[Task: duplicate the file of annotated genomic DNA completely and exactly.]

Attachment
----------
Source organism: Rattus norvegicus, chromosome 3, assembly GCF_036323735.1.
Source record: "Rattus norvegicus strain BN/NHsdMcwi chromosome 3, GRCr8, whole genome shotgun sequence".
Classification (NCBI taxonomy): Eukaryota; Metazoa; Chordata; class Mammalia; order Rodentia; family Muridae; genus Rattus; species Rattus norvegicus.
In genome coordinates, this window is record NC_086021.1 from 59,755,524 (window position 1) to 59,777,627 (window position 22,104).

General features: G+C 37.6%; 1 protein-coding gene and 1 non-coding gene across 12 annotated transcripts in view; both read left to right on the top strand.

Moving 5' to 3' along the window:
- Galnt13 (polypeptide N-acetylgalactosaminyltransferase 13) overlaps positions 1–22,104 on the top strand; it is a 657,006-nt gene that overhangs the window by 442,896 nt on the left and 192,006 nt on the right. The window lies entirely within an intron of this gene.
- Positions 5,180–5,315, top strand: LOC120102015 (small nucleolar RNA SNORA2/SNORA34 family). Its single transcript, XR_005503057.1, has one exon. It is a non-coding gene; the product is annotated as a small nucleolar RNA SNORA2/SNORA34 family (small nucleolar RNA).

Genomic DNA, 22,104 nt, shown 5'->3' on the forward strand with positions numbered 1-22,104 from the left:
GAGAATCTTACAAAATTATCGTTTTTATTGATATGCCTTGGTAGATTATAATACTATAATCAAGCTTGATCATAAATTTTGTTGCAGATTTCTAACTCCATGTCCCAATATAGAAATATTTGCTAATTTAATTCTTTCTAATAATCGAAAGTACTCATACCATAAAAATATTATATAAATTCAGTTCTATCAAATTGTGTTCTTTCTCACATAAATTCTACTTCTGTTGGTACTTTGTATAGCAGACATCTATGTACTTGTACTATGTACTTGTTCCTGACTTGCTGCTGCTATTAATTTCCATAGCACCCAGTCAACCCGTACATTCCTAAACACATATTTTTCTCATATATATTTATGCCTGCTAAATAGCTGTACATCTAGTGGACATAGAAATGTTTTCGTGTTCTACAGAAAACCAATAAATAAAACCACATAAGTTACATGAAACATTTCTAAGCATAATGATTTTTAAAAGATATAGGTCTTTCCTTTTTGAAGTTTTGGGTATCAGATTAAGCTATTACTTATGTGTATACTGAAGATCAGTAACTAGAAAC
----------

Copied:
Source organism: Rattus norvegicus, chromosome 3, assembly GCF_036323735.1.
Source record: "Rattus norvegicus strain BN/NHsdMcwi chromosome 3, GRCr8, whole genome shotgun sequence".
Classification (NCBI taxonomy): Eukaryota; Metazoa; Chordata; class Mammalia; order Rodentia; family Muridae; genus Rattus; species Rattus norvegicus.
In genome coordinates, this window is record NC_086021.1 from 59,755,524 (window position 1) to 59,777,627 (window position 22,104).

General features: G+C 37.6%; 1 protein-coding gene and 1 non-coding gene across 12 annotated transcripts in view; both read left to right on the top strand.

Moving 5' to 3' along the window:
- Galnt13 (polypeptide N-acetylgalactosaminyltransferase 13) overlaps positions 1–22,104 on the top strand; it is a 657,006-nt gene that overhangs the window by 442,896 nt on the left and 192,006 nt on the right. The window lies entirely within an intron of this gene.
- Positions 5,180–5,315, top strand: LOC120102015 (small nucleolar RNA SNORA2/SNORA34 family). Its single transcript, XR_005503057.1, has one exon. It is a non-coding gene; the product is annotated as a small nucleolar RNA SNORA2/SNORA34 family (small nucleolar RNA).

Genomic DNA, 22,104 nt, shown 5'->3' on the forward strand with positions numbered 1-22,104 from the left:
GAGAATCTTACAAAATTATCGTTTTTATTGATATGCCTTGGTAGATTATAATACTATAATCAAGCTTGATCATAAATTTTGTTGCAGATTTCTAACTCCATGTCCCAATATAGAAATATTTGCTAATTTAATTCTTTCTAATAATCGAAAGTACTCATACCATAAAAATATTATATAAATTCAGTTCTATCAAATTGTGTTCTTTCTCACATAAATTCTACTTCTGTTGGTACTTTGTATAGCAGACATCTATGTACTTGTACTATGTACTTGTTCCTGACTTGCTGCTGCTATTAATTTCCATAGCACCCAGTCAACCCGTACATTCCTAAACACATATTTTTCTCATATATATTTATGCCTGCTAAATAGCTGTACATCTAGTGGACATAGAAATGTTTTCGTGTTCTACAGAAAACCAATAAATAAAACCACATAAGTTACATGAAACATTTCTAAGCATAATGATTTTTAAAAGATATAGGTCTTTCCTTTTTGAAGTTTTGGGTATCAGATTAAGCTATTACTTATGTGTATACTGAAGATCAGTAACTAGAAAC